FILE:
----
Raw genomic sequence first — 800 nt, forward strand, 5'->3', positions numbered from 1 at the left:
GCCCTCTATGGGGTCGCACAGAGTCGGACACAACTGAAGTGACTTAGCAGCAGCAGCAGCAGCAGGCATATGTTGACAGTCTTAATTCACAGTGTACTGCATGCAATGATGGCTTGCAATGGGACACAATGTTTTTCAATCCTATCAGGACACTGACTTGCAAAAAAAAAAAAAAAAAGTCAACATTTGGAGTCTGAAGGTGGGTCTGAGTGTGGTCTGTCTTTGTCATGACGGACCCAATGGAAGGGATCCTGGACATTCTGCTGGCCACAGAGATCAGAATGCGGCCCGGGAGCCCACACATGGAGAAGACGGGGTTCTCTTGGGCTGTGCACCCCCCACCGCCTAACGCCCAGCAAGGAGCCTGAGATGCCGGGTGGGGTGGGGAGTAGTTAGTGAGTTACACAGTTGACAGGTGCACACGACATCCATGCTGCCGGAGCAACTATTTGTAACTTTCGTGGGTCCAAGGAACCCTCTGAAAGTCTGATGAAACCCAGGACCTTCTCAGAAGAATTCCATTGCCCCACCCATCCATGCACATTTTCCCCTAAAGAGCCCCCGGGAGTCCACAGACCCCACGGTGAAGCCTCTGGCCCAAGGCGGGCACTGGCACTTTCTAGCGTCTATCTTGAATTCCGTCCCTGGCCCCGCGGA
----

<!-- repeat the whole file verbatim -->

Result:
Raw genomic sequence first — 800 nt, forward strand, 5'->3', positions numbered from 1 at the left:
GCCCTCTATGGGGTCGCACAGAGTCGGACACAACTGAAGTGACTTAGCAGCAGCAGCAGCAGCAGGCATATGTTGACAGTCTTAATTCACAGTGTACTGCATGCAATGATGGCTTGCAATGGGACACAATGTTTTTCAATCCTATCAGGACACTGACTTGCAAAAAAAAAAAAAAAAAGTCAACATTTGGAGTCTGAAGGTGGGTCTGAGTGTGGTCTGTCTTTGTCATGACGGACCCAATGGAAGGGATCCTGGACATTCTGCTGGCCACAGAGATCAGAATGCGGCCCGGGAGCCCACACATGGAGAAGACGGGGTTCTCTTGGGCTGTGCACCCCCCACCGCCTAACGCCCAGCAAGGAGCCTGAGATGCCGGGTGGGGTGGGGAGTAGTTAGTGAGTTACACAGTTGACAGGTGCACACGACATCCATGCTGCCGGAGCAACTATTTGTAACTTTCGTGGGTCCAAGGAACCCTCTGAAAGTCTGATGAAACCCAGGACCTTCTCAGAAGAATTCCATTGCCCCACCCATCCATGCACATTTTCCCCTAAAGAGCCCCCGGGAGTCCACAGACCCCACGGTGAAGCCTCTGGCCCAAGGCGGGCACTGGCACTTTCTAGCGTCTATCTTGAATTCCGTCCCTGGCCCCGCGGA